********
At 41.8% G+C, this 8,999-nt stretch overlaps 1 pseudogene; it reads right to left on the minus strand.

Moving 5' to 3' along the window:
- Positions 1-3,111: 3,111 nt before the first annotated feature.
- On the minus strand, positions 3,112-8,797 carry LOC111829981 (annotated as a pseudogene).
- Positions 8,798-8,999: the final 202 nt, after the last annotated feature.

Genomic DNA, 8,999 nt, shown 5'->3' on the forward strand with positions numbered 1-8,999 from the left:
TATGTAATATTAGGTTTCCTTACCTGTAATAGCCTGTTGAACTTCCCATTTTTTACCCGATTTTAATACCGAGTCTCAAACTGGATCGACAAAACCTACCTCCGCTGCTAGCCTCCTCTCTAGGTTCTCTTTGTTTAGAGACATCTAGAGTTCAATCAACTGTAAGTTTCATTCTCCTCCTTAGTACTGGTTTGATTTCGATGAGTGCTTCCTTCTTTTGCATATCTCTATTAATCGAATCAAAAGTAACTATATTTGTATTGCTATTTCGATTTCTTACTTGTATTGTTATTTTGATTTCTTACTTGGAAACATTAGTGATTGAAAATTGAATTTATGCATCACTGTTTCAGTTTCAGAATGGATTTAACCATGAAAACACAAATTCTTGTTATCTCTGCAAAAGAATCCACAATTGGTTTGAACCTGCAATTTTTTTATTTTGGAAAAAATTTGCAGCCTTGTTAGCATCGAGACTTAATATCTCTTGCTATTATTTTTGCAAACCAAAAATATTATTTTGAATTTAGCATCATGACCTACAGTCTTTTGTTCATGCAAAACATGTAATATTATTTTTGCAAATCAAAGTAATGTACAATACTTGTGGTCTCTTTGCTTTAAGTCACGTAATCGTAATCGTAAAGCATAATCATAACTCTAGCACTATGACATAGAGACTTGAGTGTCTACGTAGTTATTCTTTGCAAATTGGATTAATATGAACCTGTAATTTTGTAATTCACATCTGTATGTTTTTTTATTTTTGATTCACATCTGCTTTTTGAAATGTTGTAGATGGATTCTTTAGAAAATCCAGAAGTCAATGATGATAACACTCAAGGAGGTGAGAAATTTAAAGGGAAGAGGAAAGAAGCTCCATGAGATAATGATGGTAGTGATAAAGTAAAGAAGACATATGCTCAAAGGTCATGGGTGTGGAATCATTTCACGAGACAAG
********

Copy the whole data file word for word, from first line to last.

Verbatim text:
At 41.8% G+C, this 8,999-nt stretch overlaps 1 pseudogene; it reads right to left on the minus strand.

Moving 5' to 3' along the window:
- Positions 1-3,111: 3,111 nt before the first annotated feature.
- On the minus strand, positions 3,112-8,797 carry LOC111829981 (annotated as a pseudogene).
- Positions 8,798-8,999: the final 202 nt, after the last annotated feature.

Genomic DNA, 8,999 nt, shown 5'->3' on the forward strand with positions numbered 1-8,999 from the left:
TATGTAATATTAGGTTTCCTTACCTGTAATAGCCTGTTGAACTTCCCATTTTTTACCCGATTTTAATACCGAGTCTCAAACTGGATCGACAAAACCTACCTCCGCTGCTAGCCTCCTCTCTAGGTTCTCTTTGTTTAGAGACATCTAGAGTTCAATCAACTGTAAGTTTCATTCTCCTCCTTAGTACTGGTTTGATTTCGATGAGTGCTTCCTTCTTTTGCATATCTCTATTAATCGAATCAAAAGTAACTATATTTGTATTGCTATTTCGATTTCTTACTTGTATTGTTATTTTGATTTCTTACTTGGAAACATTAGTGATTGAAAATTGAATTTATGCATCACTGTTTCAGTTTCAGAATGGATTTAACCATGAAAACACAAATTCTTGTTATCTCTGCAAAAGAATCCACAATTGGTTTGAACCTGCAATTTTTTTATTTTGGAAAAAATTTGCAGCCTTGTTAGCATCGAGACTTAATATCTCTTGCTATTATTTTTGCAAACCAAAAATATTATTTTGAATTTAGCATCATGACCTACAGTCTTTTGTTCATGCAAAACATGTAATATTATTTTTGCAAATCAAAGTAATGTACAATACTTGTGGTCTCTTTGCTTTAAGTCACGTAATCGTAATCGTAAAGCATAATCATAACTCTAGCACTATGACATAGAGACTTGAGTGTCTACGTAGTTATTCTTTGCAAATTGGATTAATATGAACCTGTAATTTTGTAATTCACATCTGTATGTTTTTTTATTTTTGATTCACATCTGCTTTTTGAAATGTTGTAGATGGATTCTTTAGAAAATCCAGAAGTCAATGATGATAACACTCAAGGAGGTGAGAAATTTAAAGGGAAGAGGAAAGAAGCTCCATGAGATAATGATGGTAGTGATAAAGTAAAGAAGACATATGCTCAAAGGTCATGGGTGTGGAATCATTTCACGAGACAAG